Bring your saddle bag of books, cowpoke

Golden Age Western Comics press photo

Golden Age Western Comics press photo

Update: Now that the call-in has been done (2/20/14) you can find the reading list compiled from recommendations by hosts, guests, callers and correspondent here:


We’re heading out to the plains, the Rio Grande, the Four Corners and the western badlands on the next book club call in. On Thursday, February 20 at 11 am, John Ernst and I talk about western writers we love, and take your calls about your favorite books set in the American West.

Recently, I talked about the upcoming show with Dale Hobson and Bill Haenel–our digital team–and both mentioned the two icons of American Western fiction–Zane Grey and the prodigiously prolific (about 100 books) Louis L’Amour. My neighbor, a farmer in his mid-seventies, has read every Louis L’Amour novel. Across America, Zane Grey was a similar favorite in the first half of the last century–and “Riders of the Purple Sage” was the author’s biggest hit. When I was a kid, we watched “Dick Powell’s Zane Grey Theater” on tv; later, we followed a western rock group called New Riders of the Purple Sage (there were at least a couple of bands with that name before them).

I have a feeling John Ernst will pick more literary favorites from the West. Some of my favorite authors whose work is dusted with desert sand and cactus-prickly, or evokes the smell of pine and smoke of the high country, include:

Jim Harrison, who was born in the midwest but has lived in and written about the (true) west for most of his adult life. Harrison has written in virtually every genre–poetry, essays, novels, novellas, short fiction. He is perhaps best known for the novella “Legends of the Fall,” which was made into a well-received film some years ago.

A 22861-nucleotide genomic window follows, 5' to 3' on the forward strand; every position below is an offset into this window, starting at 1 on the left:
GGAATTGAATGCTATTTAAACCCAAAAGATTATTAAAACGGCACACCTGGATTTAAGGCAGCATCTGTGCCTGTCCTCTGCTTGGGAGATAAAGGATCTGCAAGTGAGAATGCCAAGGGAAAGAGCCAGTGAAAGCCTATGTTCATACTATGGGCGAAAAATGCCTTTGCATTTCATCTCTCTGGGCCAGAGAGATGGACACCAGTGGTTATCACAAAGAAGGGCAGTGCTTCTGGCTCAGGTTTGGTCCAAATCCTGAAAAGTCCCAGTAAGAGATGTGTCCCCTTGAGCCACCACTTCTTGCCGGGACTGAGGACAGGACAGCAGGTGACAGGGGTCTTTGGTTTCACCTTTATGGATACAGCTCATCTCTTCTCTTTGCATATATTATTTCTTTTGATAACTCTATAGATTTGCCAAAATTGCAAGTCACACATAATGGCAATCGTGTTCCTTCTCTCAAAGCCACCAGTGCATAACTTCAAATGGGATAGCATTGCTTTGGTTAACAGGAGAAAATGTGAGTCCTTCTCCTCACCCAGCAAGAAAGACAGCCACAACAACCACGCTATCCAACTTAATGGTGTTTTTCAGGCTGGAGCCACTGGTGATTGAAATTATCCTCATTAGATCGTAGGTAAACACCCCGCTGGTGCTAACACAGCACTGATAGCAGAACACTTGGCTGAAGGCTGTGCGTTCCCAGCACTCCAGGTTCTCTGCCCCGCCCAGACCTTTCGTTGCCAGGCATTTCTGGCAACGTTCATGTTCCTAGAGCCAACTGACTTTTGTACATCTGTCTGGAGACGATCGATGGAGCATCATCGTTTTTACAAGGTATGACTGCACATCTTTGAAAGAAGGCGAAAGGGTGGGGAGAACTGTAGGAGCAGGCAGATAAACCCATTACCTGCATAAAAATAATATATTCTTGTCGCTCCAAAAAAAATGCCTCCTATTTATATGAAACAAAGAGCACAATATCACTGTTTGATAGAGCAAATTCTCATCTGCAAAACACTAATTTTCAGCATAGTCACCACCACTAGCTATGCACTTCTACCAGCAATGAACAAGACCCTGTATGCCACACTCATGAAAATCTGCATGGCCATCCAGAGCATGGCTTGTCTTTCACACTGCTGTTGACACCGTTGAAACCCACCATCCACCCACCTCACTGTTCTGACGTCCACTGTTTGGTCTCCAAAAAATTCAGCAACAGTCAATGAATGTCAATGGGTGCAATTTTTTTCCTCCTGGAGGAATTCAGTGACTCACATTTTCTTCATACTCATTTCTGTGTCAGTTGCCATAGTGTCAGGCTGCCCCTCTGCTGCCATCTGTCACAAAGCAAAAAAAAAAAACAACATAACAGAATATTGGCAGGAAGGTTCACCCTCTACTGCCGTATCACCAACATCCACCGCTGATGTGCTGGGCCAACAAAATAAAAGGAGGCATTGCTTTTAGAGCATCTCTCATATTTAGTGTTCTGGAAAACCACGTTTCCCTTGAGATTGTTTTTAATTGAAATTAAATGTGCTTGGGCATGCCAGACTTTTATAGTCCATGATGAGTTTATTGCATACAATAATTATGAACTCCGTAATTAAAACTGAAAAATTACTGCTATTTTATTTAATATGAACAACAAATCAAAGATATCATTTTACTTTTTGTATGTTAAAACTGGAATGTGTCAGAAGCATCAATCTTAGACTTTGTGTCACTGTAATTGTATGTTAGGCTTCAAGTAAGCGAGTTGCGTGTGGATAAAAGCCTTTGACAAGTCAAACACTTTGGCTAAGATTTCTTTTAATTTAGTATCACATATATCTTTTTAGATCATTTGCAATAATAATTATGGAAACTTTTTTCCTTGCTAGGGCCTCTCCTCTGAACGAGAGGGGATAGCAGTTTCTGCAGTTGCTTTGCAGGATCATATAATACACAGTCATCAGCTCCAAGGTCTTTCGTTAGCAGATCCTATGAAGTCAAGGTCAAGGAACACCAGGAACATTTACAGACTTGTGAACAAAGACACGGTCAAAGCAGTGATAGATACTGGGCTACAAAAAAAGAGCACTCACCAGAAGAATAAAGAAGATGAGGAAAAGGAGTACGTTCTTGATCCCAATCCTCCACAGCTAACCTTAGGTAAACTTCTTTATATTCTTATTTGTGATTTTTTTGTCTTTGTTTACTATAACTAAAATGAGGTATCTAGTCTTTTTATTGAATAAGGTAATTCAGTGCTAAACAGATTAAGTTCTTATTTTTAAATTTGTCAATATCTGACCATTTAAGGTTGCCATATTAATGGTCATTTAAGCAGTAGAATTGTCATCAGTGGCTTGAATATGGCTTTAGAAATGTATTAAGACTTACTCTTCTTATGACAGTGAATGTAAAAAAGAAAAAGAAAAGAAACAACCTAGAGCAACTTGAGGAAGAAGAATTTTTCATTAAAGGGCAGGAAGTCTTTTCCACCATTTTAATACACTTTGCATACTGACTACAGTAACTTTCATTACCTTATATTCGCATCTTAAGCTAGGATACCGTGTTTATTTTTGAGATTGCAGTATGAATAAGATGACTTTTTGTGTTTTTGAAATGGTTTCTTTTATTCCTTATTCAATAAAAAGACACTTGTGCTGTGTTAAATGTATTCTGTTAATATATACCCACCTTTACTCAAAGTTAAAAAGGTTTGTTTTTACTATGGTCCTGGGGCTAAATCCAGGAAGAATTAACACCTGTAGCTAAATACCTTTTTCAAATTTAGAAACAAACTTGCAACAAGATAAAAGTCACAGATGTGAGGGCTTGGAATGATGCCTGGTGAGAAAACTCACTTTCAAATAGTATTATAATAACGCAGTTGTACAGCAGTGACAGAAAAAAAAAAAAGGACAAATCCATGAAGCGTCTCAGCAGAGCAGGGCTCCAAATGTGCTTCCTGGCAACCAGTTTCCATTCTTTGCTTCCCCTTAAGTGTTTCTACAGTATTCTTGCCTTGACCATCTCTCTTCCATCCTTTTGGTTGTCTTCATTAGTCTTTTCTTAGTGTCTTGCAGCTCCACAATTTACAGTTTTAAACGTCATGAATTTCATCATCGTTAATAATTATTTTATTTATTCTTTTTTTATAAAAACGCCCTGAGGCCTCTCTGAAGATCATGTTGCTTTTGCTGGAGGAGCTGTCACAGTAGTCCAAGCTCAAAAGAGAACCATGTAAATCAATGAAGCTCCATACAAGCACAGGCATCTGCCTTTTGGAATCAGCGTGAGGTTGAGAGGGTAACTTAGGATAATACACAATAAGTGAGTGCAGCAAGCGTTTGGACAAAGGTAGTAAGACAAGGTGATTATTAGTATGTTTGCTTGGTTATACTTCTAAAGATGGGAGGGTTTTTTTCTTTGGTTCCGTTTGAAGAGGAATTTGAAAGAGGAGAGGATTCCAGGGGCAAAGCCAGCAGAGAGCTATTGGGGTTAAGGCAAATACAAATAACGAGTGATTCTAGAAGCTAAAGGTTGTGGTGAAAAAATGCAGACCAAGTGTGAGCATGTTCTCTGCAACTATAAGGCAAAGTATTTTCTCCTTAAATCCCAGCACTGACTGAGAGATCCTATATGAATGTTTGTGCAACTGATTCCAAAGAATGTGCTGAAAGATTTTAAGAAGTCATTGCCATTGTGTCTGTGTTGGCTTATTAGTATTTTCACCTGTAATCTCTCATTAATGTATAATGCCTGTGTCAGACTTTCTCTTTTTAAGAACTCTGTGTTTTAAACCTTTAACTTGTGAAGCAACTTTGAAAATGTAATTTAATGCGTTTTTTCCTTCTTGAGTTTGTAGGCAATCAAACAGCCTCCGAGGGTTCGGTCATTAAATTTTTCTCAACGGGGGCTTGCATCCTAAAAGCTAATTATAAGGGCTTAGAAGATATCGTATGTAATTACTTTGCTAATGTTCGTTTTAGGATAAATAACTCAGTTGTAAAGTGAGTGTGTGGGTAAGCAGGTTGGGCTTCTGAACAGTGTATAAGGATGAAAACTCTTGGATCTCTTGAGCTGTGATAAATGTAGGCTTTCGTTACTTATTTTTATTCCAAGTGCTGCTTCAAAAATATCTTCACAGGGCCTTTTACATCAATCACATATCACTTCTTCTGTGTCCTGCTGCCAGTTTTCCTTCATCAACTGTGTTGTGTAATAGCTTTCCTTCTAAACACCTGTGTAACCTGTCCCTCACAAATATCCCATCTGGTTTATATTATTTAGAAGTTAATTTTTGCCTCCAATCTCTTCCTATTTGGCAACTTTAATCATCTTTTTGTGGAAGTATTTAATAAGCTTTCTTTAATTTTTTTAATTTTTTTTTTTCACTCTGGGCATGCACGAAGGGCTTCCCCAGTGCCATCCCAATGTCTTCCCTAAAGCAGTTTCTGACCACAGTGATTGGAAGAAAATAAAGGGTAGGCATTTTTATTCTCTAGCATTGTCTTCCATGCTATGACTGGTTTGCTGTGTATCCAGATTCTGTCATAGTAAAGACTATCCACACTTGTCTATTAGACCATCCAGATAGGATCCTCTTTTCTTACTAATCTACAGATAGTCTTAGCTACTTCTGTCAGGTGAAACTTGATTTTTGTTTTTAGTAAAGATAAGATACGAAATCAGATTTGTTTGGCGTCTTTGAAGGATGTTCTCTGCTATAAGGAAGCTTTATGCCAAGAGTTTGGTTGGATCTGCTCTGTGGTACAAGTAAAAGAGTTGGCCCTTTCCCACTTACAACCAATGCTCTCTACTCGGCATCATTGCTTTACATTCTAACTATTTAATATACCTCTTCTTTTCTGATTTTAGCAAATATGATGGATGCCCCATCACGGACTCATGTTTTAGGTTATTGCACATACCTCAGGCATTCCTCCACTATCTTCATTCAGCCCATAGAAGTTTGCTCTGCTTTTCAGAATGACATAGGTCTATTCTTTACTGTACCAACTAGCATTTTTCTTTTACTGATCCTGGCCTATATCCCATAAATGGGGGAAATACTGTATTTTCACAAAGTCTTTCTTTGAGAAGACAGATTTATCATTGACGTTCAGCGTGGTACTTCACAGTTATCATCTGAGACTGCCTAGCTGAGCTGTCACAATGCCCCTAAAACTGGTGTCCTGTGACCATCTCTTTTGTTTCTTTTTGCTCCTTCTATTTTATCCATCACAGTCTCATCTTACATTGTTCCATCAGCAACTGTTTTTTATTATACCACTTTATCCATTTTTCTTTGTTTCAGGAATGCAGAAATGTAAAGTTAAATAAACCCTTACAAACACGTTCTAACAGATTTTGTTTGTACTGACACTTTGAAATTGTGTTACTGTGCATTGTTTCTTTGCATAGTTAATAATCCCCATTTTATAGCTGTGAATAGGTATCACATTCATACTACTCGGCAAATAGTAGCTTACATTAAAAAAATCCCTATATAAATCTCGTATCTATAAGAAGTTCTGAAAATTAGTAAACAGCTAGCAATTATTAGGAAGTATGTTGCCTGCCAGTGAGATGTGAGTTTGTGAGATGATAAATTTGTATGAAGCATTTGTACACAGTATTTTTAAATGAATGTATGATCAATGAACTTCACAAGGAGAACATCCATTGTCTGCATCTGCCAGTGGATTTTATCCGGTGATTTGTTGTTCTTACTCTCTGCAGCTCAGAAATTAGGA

Cormac McCarthy, of course.

Larry McMurtry, whose “Lonesome Dove” won the Pulitzer–for me the ultimate cattle drive tale.


Cow Boy, circa 1888. Library of Congress

Cow Boy, circa 1888. Library of Congress

Annie Proulx, who spent much of her life in the east and won the Pulitzer and National Book Award for “The Shipping News,” a book set about as far east as you can get in North America–Newfoundland, nonetheless has captured the western ethos through years spent in Wyoming. Perhaps best known in recent years for the short fiction, “Brokeback Mountain,” which was made into an award-winning movie (and for which McMurtry served as screenwriter).

But I’d better stop.

I’m going to discover at least one new western fiction writer between now and the program…and I’ll be looking forward to hearing about your favorites. You can send me authors’ names and recommended titles in advance of the show: Thanks.

Check out Leadbelly singing Jesse James–a song jointly attributed to Leadbelly and Woody Guthrie. Complete lyrics posted below the video.

Golden Age Western Comics press photo

Golden Age Western Comics press photo